49. Existing legislation provides for parenting orders for parents convicted of school attendance offences. This clause complements that provision by enabling LEAs to apply to magistrates' courts for parenting orders for parents of children who have been excluded from school.
50. Subsection (1) defines the circumstances in which parenting orders in cases of exclusion from school may be made. These are where a pupil has been excluded from school for a fixed term or permanently and where conditions prescribed by regulations made the Secretary of State for Education and Skills for England or the National Assembly for Wales are met.
51. Subsection (2) and Subsection (3) enables local education authorities (LEAs) to apply for parenting orders in such circumstances and magistrates' courts to make them. Subsection (4) defines a parenting order as an order that requires the parent to comply with the requirements specified in the order for a period of up to one year, and with one exception, set out in subsection (5), attend counselling or guidance sessions specified by the LEA or school representative overseeing the order (the responsible officer) up to once a week for up to three months. Subsection (5) makes the requirement to attend counselling or guidance sessions an optional part of an order made for a parent who has already been subject to a parenting order.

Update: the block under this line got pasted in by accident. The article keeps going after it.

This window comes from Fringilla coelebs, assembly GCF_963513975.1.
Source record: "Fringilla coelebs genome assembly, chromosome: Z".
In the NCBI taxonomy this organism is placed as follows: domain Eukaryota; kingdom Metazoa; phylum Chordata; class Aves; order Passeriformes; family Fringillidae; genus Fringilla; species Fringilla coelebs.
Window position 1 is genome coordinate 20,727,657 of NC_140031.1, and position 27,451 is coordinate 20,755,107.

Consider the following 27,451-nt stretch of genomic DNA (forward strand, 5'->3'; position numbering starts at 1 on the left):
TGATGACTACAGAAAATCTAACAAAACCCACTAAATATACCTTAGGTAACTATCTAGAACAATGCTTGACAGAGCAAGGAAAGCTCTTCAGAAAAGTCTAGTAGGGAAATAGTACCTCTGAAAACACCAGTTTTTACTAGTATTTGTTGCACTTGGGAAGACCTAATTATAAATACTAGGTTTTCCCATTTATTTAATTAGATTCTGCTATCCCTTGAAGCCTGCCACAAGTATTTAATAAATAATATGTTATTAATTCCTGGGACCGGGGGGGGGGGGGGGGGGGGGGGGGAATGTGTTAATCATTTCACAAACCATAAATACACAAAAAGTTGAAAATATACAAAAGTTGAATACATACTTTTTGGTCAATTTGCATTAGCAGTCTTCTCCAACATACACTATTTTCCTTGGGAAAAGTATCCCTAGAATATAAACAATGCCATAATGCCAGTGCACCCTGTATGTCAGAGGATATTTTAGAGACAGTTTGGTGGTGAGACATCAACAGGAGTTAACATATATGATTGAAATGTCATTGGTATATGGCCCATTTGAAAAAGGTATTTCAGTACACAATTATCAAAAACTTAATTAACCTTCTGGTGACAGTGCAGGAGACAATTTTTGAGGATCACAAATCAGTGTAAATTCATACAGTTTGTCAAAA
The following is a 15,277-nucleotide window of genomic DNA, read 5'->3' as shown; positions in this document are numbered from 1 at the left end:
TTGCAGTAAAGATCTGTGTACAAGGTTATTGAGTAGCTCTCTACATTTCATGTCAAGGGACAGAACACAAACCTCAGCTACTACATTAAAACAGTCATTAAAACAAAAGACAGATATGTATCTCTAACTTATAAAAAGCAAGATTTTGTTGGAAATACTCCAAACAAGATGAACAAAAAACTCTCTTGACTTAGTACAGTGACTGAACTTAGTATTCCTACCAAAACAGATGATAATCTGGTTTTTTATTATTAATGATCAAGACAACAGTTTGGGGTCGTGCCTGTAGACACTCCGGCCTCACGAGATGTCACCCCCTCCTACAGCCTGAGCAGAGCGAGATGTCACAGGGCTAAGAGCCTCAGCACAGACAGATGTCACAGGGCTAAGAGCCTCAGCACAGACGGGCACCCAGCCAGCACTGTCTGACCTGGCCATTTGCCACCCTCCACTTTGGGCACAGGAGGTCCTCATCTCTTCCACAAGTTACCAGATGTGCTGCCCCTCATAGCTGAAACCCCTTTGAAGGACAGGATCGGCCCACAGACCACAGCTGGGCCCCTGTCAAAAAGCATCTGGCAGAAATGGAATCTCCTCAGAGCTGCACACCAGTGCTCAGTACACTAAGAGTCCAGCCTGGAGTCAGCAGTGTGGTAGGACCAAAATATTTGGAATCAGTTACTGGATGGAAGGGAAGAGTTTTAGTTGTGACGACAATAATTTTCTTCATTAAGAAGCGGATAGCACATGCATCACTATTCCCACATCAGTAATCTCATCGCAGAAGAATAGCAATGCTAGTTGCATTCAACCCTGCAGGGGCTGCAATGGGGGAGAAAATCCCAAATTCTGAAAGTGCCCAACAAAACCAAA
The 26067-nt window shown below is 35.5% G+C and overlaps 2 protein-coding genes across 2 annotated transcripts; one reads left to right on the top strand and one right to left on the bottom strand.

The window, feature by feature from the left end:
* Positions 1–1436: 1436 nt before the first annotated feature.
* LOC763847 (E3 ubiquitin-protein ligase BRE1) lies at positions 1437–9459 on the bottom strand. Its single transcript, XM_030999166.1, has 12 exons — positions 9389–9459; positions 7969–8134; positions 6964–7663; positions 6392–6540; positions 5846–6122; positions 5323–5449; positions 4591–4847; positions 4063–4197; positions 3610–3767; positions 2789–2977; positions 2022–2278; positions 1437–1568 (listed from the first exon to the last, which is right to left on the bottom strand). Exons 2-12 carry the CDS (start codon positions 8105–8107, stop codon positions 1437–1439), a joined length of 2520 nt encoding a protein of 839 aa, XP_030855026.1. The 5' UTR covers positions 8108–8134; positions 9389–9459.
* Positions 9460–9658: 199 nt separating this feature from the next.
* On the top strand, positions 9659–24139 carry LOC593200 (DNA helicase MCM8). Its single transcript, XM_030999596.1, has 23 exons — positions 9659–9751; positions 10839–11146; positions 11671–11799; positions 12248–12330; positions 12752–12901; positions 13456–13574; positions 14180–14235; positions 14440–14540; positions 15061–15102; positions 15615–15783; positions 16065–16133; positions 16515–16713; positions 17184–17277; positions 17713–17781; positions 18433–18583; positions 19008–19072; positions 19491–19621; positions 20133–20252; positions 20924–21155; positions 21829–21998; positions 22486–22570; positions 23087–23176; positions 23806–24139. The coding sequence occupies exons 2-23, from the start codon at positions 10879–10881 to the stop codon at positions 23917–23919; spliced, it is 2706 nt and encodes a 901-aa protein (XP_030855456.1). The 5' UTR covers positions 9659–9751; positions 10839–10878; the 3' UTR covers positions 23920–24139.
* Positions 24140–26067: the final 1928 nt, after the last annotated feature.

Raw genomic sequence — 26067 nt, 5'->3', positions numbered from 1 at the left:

52. An LEA may apply for a parenting order as a first response or it may make an application following a parent's refusal to sign or breach of a parenting contract. This clause complements clause 25, which enables Youth Offending Teams to apply for parenting orders for parents of children who have engaged or are likely to engage in criminal conduct.
|© Parliamentary copyright 2003||Prepared: 27 March 2003|